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U.S. aircraft return fire in Iraq's southern no-fly zone

WASHINGTON (CNN) -- Coalition aircraft patrolling the southern no-fly zone in Iraq launched a raid on a telecommunications site in Iraq Thursday, in response to surface-to-air missile and anti-aircraft artillery fire from Iraqi forces, a Central Command official said.

Coalition jets had been on a routine flight in support of Operation Southern Watch when crews replied to the ground fire in self-defense around 5:00pm, EDT Thursday.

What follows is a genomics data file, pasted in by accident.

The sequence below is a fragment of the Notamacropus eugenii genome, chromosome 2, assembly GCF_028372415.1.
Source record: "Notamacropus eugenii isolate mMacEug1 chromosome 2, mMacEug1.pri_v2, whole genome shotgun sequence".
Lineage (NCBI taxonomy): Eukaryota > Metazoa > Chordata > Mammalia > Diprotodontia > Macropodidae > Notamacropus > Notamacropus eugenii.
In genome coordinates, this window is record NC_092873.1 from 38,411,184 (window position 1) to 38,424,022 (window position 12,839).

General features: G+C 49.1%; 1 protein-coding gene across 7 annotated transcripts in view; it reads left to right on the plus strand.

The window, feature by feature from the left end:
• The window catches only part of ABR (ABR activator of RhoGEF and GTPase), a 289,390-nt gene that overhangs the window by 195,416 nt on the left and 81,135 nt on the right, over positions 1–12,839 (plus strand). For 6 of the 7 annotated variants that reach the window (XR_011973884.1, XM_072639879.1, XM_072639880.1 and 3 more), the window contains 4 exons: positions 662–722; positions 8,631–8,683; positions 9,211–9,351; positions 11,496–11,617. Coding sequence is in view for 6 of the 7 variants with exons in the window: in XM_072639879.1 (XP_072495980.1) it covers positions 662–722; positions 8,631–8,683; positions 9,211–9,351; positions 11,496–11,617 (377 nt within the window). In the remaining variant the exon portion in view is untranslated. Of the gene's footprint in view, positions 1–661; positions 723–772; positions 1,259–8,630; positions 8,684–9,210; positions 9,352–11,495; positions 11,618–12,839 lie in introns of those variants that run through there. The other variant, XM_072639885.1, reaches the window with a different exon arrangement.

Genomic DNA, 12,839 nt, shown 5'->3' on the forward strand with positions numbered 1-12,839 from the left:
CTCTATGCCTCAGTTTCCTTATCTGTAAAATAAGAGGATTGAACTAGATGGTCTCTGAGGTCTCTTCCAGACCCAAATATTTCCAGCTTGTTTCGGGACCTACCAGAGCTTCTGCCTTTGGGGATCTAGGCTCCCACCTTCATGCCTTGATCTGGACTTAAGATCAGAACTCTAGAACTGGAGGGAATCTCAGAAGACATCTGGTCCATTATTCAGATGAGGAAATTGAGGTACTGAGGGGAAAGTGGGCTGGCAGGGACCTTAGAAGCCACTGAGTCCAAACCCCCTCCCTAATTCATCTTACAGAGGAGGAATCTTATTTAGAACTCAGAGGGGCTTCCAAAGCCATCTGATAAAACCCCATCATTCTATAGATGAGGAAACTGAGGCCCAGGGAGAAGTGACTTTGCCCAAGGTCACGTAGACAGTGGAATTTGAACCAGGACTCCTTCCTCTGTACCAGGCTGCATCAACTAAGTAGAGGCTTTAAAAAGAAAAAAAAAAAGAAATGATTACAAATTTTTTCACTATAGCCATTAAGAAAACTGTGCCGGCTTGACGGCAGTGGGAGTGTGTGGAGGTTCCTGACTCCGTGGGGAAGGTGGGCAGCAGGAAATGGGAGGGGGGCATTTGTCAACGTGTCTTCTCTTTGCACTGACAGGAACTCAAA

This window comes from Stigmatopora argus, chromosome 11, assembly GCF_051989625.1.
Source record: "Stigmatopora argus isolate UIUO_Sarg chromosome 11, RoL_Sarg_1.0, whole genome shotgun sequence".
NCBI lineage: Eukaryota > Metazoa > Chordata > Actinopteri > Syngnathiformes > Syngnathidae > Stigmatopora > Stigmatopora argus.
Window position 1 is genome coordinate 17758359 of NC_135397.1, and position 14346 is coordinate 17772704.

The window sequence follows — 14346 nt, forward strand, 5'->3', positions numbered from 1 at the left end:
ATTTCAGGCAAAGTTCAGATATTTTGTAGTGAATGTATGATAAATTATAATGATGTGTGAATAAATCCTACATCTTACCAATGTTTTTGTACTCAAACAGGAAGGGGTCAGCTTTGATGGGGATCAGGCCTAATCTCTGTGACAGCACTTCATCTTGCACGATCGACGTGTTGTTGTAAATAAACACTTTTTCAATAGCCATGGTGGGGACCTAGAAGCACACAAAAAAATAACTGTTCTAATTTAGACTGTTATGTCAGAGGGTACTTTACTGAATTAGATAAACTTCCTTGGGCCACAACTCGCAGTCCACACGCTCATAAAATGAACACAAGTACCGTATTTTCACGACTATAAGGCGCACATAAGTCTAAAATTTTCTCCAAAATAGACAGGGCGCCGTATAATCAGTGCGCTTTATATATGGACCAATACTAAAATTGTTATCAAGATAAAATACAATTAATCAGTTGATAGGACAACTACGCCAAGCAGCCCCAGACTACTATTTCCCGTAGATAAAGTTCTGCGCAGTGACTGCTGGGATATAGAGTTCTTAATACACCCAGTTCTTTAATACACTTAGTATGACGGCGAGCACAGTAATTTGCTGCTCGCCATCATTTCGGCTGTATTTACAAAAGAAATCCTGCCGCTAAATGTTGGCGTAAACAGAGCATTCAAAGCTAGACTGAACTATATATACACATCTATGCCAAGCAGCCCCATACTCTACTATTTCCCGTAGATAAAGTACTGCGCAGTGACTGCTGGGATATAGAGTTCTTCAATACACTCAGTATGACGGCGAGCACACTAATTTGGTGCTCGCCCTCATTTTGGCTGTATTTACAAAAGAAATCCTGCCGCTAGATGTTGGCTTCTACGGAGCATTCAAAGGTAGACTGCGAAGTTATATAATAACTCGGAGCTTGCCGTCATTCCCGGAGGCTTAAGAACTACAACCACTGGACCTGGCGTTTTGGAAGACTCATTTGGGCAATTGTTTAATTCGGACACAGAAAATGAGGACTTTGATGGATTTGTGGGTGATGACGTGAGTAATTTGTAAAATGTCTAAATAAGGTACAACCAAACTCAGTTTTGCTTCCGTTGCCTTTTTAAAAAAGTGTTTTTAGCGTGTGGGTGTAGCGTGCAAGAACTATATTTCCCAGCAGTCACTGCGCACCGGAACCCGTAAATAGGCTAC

The raid, using precision-guided bombs, targeted and struck what was described as a military cable repeater. The site was being used to coordinate ground-based attacks on the coalition aircraft, according to Lt. Commander Frank Merriman, a spokesman for U.S. Central Command.

Merriman said Thursday's raid was about 80 miles southeast of Baghdad in Diwaniyah, Iraq.

Before Thursday's military strike, the most recent Coalition response to Iraqi attacks on aircraft monitoring the Southern No-Fly Zone occurred July 14, 2002 against an Iraqi mobile radar unit. The portable facility was associated with a mobile surface-to-air missile launcher, Merriman said.



 
 
 
 







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